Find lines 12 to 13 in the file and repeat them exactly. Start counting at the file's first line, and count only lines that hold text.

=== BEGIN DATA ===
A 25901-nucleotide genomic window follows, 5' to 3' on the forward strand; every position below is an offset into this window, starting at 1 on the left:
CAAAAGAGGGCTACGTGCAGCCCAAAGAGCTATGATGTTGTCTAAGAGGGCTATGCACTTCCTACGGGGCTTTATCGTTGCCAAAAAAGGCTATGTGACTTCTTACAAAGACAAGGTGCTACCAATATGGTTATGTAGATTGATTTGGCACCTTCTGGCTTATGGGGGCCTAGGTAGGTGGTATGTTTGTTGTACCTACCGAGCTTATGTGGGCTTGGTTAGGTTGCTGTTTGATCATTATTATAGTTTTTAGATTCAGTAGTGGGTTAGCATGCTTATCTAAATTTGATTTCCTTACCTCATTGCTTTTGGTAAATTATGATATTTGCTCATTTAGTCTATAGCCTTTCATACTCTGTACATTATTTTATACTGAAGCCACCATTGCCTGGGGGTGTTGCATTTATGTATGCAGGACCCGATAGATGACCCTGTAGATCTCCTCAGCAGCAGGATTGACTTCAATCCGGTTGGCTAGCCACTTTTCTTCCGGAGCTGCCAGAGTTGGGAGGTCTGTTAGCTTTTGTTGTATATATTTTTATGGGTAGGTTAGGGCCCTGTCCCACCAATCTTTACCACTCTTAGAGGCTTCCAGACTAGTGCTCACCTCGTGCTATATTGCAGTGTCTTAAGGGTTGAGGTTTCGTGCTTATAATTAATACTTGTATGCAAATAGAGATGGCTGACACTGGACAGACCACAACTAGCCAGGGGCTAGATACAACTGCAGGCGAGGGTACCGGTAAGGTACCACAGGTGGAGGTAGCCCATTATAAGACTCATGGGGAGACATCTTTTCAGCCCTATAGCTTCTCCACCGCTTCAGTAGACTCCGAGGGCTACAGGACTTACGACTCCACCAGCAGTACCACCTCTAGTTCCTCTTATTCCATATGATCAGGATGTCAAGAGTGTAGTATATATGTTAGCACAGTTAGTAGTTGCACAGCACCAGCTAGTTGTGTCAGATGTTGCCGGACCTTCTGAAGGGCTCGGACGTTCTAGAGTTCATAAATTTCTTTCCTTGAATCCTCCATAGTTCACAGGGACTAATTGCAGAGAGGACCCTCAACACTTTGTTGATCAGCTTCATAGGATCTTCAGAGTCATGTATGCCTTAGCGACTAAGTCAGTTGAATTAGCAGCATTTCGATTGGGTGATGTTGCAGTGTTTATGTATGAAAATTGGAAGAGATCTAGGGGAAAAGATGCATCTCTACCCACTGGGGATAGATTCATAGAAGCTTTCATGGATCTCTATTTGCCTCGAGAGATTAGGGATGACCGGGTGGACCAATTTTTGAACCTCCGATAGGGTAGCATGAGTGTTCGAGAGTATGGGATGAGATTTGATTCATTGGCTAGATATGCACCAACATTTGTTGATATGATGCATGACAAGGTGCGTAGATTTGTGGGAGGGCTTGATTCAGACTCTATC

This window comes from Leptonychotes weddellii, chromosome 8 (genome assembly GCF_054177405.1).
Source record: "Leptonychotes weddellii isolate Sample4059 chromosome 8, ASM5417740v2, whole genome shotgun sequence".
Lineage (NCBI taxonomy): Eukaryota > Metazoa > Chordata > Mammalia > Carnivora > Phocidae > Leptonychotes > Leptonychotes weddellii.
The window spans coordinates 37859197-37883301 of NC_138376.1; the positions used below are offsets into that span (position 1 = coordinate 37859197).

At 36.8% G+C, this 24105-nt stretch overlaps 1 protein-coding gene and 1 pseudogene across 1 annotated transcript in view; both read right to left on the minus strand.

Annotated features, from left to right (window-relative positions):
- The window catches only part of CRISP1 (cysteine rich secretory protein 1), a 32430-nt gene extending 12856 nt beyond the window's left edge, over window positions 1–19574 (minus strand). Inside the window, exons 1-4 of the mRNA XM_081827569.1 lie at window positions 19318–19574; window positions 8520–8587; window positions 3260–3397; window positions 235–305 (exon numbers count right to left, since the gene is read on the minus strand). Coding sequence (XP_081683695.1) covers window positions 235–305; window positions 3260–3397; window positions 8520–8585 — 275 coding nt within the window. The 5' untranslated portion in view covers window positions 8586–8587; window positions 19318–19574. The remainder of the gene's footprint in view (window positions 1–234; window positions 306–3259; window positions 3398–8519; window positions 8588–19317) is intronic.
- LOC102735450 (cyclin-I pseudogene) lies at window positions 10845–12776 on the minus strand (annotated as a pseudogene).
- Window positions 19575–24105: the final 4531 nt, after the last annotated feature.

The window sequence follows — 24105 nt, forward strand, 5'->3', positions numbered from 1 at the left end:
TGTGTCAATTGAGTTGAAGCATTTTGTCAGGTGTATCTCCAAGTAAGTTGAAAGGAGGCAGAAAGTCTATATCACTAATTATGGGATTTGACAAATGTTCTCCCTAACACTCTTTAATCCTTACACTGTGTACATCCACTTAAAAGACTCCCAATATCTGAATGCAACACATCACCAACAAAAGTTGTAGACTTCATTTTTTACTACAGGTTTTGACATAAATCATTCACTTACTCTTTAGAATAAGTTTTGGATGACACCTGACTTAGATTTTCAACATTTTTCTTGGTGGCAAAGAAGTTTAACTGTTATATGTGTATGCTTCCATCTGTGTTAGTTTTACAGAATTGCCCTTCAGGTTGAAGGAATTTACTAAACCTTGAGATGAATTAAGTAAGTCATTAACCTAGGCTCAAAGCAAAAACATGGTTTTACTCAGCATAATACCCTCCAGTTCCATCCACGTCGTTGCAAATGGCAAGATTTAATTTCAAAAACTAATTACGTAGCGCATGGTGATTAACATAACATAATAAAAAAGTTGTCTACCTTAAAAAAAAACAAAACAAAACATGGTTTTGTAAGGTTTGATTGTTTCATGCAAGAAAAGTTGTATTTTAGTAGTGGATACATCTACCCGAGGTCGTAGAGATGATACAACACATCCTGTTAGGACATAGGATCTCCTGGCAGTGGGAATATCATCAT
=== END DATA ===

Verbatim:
The window sequence follows — 24105 nt, forward strand, 5'->3', positions numbered from 1 at the left end:
TGTGTCAATTGAGTTGAAGCATTTTGTCAGGTGTATCTCCAAGTAAGTTGAAAGGAGGCAGAAAGTCTATATCACTAATTATGGGATTTGACAAATGTTCTCCCTAACACTCTTTAATCCTTACACTGTGTACATCCACTTAAAAGACTCCCAATATCTGAATGCAACACATCACCAACAAAAGTTGTAGACTTCATTTTTTACTACAGGTTTTGACATAAATCATTCACTTACTCTTTAGAATAAGTTTTGGATGACACCTGACTTAGATTTTCAACATTTTTCTTGGTGGCAAAGAAGTTTAACTGTTATATGTGTATGCTTCCATCTGTGTTAGTTTTACAGAATTGCCCTTCAGGTTGAAGGAATTTACTAAACCTTGAGATGAATTAAGTAAGTCATTAACCTAGGCTCAAAGCAAAAACATGGTTTTACTCAGCATAATACCCTCCAGTTCCATCCACGTCGTTGCAAATGGCAAGATTTAATTTCAAAAACTAATTACGTAGCGCATGGTGATTAACATAACATAATAAAAAAGTTGTCTACCTTAAAAAAAAACAAAACAAAACATGGTTTTGTAAGGTTTGATTGTTTCATGCAAGAAAAGTTGTATTTTAGTAGTGGATACATCTACCCGAGGTCGTAGAGATGATACAACACATCCTGTTAGGACATAGGATCTCCTGGCAGTGGGAATATCATCAT